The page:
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SA Jazz Musician Tony Cedras ‘exits’ at 72

South Africans are mourning the death of local jazz musician Tony Cedras who succumbed to chronic emphysema on 30 January.

News about Cedras’ death was confirmed by his wife, Tania, who told the local press that the harmonium player “was performing in the US and was hospitalised for six months until he came back on Thursday before passing away on Monday.”

Music industry players took to social media to convey their condolences following news of his passing.

“Heartbroken, rest easy Tony Cedras,” jazz singer Sipho ‘Hotstix’ Mabuse wrote. “A giant of a man with talent beyond belief. Thank you for your brilliance my friend. Our prayers go out to Tony’s family and friends.”

South Africa’s Minister of Sport, Arts and Culture, Zizi Kodwa, wrote:

“My thoughts are with the family, friends and comrades of Mr Tony Cedras. A legendary multi-instrumentalist, a veteran of the liberation struggle against apartheid, and a promoter of Khoisan heritage, Mr Cedras fought for our freedom and has done so much to enrich our heritage.”

Sound engineer and director at Sound Proprietors Tshiamo Mosenyi wrote:

“Sad about the passing of Ntate Tony Cedras. We were privileged to witness an incredible show by Sipho at the Soweto Theatre. We had a small backstage conversation for about an hour before the event and it left such an uplifting feeling in my soul.”

A native of Cape Town, Cedras was born in Elsie’s River. When he was a child, he became fascinated by carnival bands, as well as the sonorous sounds of various keyboard instruments (such as the harmonium, which he later mastered) in church.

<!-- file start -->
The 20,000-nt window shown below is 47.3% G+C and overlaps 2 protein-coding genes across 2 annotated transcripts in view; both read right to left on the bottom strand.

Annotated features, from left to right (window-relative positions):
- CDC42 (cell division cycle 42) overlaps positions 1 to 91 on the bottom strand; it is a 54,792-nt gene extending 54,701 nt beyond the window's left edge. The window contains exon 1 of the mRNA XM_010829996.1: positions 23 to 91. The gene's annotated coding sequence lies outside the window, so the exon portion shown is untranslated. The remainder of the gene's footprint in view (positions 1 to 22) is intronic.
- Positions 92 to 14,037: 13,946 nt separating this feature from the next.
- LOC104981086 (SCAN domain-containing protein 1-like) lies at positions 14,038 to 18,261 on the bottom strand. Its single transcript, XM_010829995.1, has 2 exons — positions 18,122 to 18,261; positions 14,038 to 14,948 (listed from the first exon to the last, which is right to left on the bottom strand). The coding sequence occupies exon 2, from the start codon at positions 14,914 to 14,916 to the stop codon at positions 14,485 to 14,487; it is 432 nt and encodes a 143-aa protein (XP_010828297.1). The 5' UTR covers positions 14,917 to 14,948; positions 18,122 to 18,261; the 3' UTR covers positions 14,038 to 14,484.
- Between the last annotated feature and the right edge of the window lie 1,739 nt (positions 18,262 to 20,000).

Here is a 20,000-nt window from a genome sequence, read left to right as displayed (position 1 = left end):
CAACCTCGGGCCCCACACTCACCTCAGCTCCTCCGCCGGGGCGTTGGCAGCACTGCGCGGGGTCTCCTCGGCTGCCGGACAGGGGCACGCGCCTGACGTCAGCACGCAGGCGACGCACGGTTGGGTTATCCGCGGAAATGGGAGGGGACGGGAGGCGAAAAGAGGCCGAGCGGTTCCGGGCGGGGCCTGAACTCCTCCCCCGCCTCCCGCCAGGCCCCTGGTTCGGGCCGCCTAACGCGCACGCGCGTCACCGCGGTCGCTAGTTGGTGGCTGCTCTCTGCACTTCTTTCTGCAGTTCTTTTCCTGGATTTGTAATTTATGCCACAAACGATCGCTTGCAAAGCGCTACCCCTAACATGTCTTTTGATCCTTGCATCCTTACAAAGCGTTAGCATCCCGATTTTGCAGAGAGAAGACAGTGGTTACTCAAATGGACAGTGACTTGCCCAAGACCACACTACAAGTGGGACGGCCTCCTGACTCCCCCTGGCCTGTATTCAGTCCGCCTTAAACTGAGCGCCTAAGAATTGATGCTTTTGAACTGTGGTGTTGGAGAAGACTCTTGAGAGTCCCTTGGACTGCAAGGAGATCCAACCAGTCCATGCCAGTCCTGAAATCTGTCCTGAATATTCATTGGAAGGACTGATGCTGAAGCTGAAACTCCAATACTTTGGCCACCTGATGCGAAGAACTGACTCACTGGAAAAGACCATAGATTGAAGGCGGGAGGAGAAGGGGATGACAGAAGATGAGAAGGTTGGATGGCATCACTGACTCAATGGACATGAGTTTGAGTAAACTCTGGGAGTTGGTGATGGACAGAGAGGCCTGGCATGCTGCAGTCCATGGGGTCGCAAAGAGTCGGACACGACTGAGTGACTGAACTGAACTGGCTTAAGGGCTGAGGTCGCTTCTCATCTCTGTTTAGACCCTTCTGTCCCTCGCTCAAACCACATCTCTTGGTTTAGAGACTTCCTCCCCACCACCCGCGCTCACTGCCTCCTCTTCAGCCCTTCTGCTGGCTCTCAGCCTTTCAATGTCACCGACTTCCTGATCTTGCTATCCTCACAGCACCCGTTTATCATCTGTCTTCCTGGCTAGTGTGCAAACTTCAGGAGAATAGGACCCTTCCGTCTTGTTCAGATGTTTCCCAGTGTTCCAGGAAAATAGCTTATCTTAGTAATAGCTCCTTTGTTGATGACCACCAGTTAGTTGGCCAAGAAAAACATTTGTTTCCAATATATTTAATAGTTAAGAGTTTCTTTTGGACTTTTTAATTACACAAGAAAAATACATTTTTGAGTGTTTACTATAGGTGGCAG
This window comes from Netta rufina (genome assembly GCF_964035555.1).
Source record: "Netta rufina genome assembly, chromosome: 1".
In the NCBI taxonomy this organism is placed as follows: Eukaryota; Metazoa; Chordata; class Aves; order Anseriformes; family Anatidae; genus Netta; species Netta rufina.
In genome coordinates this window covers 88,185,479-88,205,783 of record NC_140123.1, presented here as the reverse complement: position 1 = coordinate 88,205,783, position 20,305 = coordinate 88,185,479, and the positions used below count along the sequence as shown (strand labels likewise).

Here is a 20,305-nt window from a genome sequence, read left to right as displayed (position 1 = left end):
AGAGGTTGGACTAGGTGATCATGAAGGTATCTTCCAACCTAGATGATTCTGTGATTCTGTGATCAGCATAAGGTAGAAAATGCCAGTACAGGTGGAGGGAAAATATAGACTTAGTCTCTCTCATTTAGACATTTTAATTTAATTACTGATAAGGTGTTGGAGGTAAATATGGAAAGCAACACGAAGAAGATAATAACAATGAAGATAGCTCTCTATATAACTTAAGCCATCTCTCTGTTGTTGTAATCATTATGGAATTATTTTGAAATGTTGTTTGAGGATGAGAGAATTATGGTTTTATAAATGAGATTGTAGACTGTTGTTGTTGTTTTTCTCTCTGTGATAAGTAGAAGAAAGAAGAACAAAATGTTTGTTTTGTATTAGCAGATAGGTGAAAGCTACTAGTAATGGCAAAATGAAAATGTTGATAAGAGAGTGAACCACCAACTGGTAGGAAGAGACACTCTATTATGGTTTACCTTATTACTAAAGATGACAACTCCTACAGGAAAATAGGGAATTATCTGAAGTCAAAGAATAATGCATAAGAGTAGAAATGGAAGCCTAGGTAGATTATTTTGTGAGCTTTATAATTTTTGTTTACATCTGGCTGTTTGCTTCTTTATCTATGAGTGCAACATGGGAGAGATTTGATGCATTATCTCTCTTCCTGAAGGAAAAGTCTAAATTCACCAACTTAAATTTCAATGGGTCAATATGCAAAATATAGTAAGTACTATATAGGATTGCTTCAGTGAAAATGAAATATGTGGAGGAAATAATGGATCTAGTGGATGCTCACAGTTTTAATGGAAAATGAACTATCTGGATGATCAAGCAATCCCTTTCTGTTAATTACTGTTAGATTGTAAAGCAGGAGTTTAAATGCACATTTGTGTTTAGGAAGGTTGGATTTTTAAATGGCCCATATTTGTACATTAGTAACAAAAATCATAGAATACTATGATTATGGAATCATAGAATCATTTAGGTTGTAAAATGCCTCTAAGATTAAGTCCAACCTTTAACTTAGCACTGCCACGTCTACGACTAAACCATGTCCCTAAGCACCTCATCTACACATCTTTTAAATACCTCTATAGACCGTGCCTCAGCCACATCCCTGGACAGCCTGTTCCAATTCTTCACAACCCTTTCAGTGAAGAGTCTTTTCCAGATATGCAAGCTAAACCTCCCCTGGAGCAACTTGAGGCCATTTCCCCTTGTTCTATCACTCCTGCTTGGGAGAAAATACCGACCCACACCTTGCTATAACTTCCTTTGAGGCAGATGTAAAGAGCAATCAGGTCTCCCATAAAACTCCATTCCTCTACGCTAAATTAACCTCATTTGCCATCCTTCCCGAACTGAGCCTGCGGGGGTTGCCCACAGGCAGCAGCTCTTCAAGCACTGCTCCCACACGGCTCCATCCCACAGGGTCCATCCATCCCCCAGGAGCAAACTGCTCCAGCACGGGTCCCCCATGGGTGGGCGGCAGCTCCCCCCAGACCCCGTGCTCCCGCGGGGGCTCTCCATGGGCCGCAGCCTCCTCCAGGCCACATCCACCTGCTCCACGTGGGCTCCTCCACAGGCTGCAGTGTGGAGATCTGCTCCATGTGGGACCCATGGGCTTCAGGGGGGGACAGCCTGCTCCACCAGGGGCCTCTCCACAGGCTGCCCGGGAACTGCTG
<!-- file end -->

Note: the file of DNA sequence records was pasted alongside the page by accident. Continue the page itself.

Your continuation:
During his teen years, Cedras played guitar, keyboards and the trumpet in Cape Town, a city rich in music and musicians. With the encouragement of bassist Paul Abrahams, he began working with jazz-rock innovators Pacific Express.

It was during this experience that he met established national music heroes such as Stompie Manana, as well as young players who would shape the Cape jazz scene and sound, including Robbie Jansen, Basil ‘Manenberg’ Coetzee, Jonathan Butler, Alvin Dyers, and others.

Cedras, along with bassist Pete Sklair, were part of the second generation of members of Estudio, which was formed in 1980 by Jansen, Ibrahim Khalil Shihab and Kader Khan. In the mid-1980s, Cedras lived in Botswana and was part of the Medu Arts Ensemble, which brought together Batswanas and exiled South Africans. With his command of the trumpet, he sometimes stunned those who still thought of him as a pianist.

Despite returning to Cape Town in 2013, he continued touring internationally and reconnected with South African allies such as Sipho ‘Hotstix’ Mabuse.

His first solo album, Vision Over People, was released in 1994, followed by Love Letter To Cape Town in 2015 and River Conversations with Maciek Schejbal in 2020.

The post SA Jazz Musician Tony Cedras ‘exits’ at 72 appeared first on tooXclusive.




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